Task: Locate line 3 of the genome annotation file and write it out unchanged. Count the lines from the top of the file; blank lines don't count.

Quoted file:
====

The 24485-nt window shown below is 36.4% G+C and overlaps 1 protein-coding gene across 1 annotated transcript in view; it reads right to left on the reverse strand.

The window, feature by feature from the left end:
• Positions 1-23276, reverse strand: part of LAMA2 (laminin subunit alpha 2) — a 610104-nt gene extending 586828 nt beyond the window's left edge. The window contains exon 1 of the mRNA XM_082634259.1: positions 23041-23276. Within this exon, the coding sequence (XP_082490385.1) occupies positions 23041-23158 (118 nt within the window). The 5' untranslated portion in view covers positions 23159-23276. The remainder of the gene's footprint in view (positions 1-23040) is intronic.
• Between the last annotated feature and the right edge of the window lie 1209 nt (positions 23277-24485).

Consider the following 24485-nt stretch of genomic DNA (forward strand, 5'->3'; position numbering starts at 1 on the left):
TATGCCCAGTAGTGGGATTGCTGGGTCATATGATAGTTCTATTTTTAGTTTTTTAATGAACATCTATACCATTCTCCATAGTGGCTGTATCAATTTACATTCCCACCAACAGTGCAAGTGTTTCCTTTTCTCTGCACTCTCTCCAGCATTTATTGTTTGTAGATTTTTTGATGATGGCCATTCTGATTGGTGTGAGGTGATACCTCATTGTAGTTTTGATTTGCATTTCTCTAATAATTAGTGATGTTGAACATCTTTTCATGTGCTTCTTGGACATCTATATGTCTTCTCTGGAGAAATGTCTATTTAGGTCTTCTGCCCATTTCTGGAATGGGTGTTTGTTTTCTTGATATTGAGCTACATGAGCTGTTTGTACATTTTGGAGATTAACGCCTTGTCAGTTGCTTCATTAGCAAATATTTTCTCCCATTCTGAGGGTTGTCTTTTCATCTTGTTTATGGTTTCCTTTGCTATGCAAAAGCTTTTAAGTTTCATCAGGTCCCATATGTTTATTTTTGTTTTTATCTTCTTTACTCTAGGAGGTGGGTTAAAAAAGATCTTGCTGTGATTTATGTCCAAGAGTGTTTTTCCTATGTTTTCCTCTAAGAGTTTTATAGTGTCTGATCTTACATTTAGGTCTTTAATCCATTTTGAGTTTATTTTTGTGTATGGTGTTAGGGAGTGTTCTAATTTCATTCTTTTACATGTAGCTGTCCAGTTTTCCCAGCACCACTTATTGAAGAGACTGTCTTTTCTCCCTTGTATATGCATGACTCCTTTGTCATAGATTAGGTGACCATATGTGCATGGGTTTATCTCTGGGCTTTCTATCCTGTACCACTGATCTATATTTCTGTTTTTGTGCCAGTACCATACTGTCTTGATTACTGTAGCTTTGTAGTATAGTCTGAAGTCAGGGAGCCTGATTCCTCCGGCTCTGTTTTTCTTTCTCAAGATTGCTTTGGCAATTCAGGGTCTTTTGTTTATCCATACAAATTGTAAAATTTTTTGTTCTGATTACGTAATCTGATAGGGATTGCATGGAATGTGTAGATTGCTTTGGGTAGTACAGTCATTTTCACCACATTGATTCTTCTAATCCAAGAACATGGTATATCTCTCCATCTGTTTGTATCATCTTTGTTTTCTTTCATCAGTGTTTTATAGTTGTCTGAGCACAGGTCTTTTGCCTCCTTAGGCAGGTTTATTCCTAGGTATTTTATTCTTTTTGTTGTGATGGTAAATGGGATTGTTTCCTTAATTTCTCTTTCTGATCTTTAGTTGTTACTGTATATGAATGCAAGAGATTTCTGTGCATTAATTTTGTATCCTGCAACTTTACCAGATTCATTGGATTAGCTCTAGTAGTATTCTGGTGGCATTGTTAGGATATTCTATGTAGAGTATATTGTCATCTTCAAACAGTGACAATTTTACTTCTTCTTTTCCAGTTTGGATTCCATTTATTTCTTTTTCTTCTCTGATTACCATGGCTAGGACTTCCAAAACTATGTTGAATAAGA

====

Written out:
• Positions 1-23276, reverse strand: part of LAMA2 (laminin subunit alpha 2) — a 610104-nt gene extending 586828 nt beyond the window's left edge. The window contains exon 1 of the mRNA XM_082634259.1: positions 23041-23276. Within this exon, the coding sequence (XP_082490385.1) occupies positions 23041-23158 (118 nt within the window). The 5' untranslated portion in view covers positions 23159-23276. The remainder of the gene's footprint in view (positions 1-23040) is intronic.